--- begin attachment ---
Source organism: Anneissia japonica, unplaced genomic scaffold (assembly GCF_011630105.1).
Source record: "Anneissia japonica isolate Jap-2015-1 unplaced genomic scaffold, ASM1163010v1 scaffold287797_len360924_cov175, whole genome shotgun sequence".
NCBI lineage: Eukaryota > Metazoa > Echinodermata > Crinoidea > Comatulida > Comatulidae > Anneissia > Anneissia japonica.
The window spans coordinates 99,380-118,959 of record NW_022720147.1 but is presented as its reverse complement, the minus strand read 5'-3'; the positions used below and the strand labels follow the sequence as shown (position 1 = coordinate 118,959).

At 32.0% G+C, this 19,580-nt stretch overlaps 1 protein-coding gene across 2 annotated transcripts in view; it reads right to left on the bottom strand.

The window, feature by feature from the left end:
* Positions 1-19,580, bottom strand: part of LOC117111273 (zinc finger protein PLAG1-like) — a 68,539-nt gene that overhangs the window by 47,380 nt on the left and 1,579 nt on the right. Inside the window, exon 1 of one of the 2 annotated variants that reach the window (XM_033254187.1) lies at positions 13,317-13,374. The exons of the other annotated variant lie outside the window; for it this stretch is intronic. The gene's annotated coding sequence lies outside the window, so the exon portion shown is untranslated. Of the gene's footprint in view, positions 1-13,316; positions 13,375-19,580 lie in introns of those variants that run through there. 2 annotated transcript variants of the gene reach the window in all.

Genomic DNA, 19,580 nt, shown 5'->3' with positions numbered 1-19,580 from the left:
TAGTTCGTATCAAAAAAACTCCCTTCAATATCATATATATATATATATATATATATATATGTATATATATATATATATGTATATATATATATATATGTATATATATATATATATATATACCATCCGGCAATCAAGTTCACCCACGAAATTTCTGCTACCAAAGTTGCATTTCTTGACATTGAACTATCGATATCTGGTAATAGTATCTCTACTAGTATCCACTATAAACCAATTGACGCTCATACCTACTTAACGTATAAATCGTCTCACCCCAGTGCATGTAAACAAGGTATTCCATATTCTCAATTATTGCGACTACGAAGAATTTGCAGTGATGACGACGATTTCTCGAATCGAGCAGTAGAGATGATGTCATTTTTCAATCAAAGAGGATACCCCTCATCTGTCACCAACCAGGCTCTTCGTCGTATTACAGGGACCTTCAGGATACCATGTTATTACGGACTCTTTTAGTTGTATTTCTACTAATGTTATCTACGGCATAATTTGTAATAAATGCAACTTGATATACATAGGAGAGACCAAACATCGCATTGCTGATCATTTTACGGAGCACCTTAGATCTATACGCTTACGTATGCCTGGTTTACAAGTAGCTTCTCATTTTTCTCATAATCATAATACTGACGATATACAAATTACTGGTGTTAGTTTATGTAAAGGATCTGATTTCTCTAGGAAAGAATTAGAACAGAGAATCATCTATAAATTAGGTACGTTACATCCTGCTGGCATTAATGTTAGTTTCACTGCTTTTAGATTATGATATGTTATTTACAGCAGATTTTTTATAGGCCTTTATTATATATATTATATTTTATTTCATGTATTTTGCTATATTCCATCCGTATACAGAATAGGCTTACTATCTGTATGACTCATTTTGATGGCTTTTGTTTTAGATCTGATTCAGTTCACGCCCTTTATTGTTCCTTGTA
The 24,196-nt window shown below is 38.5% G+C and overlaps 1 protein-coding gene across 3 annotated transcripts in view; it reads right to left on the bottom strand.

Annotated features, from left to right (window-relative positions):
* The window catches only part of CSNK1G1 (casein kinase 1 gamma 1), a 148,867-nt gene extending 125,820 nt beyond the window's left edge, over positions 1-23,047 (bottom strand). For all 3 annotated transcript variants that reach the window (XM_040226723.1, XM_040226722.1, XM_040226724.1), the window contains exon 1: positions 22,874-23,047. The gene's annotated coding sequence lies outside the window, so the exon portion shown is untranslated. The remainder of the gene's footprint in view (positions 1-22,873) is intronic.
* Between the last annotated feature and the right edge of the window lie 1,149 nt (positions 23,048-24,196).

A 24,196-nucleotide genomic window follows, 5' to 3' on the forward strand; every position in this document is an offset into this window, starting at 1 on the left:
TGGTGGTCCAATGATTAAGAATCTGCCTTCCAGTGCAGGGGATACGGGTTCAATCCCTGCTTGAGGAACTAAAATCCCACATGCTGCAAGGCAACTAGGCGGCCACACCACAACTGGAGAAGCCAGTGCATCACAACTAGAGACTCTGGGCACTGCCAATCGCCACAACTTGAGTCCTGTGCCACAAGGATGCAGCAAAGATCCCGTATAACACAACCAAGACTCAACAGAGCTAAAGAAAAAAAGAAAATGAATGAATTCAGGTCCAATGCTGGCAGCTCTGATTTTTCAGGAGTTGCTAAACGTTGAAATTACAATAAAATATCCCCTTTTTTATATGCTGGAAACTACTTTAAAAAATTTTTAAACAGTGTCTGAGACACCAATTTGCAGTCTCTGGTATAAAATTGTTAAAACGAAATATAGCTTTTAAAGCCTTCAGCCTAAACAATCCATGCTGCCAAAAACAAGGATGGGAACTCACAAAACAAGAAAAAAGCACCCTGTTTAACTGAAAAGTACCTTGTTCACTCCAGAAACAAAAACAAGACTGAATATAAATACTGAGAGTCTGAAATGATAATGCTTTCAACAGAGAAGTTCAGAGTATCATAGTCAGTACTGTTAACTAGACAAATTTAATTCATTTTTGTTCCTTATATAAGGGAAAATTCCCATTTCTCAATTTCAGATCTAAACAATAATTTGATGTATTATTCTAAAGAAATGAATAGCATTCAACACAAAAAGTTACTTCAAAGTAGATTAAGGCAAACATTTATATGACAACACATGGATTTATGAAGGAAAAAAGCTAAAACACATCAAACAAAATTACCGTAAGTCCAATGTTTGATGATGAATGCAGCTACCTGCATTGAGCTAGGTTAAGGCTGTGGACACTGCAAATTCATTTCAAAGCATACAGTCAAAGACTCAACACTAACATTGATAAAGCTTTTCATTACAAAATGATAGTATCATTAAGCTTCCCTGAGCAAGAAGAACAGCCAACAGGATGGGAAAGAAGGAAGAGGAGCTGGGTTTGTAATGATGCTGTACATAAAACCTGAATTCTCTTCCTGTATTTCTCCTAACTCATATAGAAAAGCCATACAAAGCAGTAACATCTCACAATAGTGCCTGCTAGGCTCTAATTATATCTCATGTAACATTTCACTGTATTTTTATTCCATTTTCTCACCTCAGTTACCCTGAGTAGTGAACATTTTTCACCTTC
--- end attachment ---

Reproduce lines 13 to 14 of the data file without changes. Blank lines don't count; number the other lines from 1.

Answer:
* Between the last annotated feature and the right edge of the window lie 1,149 nt (positions 23,048-24,196).

A 24,196-nucleotide genomic window follows, 5' to 3' on the forward strand; every position in this document is an offset into this window, starting at 1 on the left: